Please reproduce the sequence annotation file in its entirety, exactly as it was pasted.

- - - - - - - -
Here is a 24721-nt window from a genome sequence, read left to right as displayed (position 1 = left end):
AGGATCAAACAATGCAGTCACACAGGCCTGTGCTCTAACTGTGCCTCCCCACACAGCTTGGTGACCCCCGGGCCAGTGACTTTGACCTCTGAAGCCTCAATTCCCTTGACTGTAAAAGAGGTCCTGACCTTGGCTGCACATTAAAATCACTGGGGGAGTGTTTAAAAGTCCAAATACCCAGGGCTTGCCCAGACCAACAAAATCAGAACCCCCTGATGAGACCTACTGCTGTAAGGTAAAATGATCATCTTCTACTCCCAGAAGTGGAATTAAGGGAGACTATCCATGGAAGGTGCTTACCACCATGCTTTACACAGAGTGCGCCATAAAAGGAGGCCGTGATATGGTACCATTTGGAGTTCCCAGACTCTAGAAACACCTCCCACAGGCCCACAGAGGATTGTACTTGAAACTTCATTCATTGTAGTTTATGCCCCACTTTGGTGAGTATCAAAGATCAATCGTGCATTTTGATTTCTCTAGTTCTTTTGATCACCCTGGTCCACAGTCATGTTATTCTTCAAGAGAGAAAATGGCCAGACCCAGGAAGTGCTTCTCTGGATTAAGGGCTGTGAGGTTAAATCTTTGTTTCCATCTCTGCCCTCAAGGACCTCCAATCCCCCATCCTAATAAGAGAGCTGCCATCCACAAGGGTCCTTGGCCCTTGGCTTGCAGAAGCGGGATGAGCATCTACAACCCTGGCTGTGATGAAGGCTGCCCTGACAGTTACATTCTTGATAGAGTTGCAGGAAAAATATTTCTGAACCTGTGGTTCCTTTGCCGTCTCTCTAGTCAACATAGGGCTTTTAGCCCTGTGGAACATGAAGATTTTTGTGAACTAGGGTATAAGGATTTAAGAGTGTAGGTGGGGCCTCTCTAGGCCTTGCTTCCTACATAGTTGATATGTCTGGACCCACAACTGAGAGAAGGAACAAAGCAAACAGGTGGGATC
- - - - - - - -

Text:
Here is a 24721-nt window from a genome sequence, read left to right as displayed (position 1 = left end):
AGGATCAAACAATGCAGTCACACAGGCCTGTGCTCTAACTGTGCCTCCCCACACAGCTTGGTGACCCCCGGGCCAGTGACTTTGACCTCTGAAGCCTCAATTCCCTTGACTGTAAAAGAGGTCCTGACCTTGGCTGCACATTAAAATCACTGGGGGAGTGTTTAAAAGTCCAAATACCCAGGGCTTGCCCAGACCAACAAAATCAGAACCCCCTGATGAGACCTACTGCTGTAAGGTAAAATGATCATCTTCTACTCCCAGAAGTGGAATTAAGGGAGACTATCCATGGAAGGTGCTTACCACCATGCTTTACACAGAGTGCGCCATAAAAGGAGGCCGTGATATGGTACCATTTGGAGTTCCCAGACTCTAGAAACACCTCCCACAGGCCCACAGAGGATTGTACTTGAAACTTCATTCATTGTAGTTTATGCCCCACTTTGGTGAGTATCAAAGATCAATCGTGCATTTTGATTTCTCTAGTTCTTTTGATCACCCTGGTCCACAGTCATGTTATTCTTCAAGAGAGAAAATGGCCAGACCCAGGAAGTGCTTCTCTGGATTAAGGGCTGTGAGGTTAAATCTTTGTTTCCATCTCTGCCCTCAAGGACCTCCAATCCCCCATCCTAATAAGAGAGCTGCCATCCACAAGGGTCCTTGGCCCTTGGCTTGCAGAAGCGGGATGAGCATCTACAACCCTGGCTGTGATGAAGGCTGCCCTGACAGTTACATTCTTGATAGAGTTGCAGGAAAAATATTTCTGAACCTGTGGTTCCTTTGCCGTCTCTCTAGTCAACATAGGGCTTTTAGCCCTGTGGAACATGAAGATTTTTGTGAACTAGGGTATAAGGATTTAAGAGTGTAGGTGGGGCCTCTCTAGGCCTTGCTTCCTACATAGTTGATATGTCTGGACCCACAACTGAGAGAAGGAACAAAGCAAACAGGTGGGATC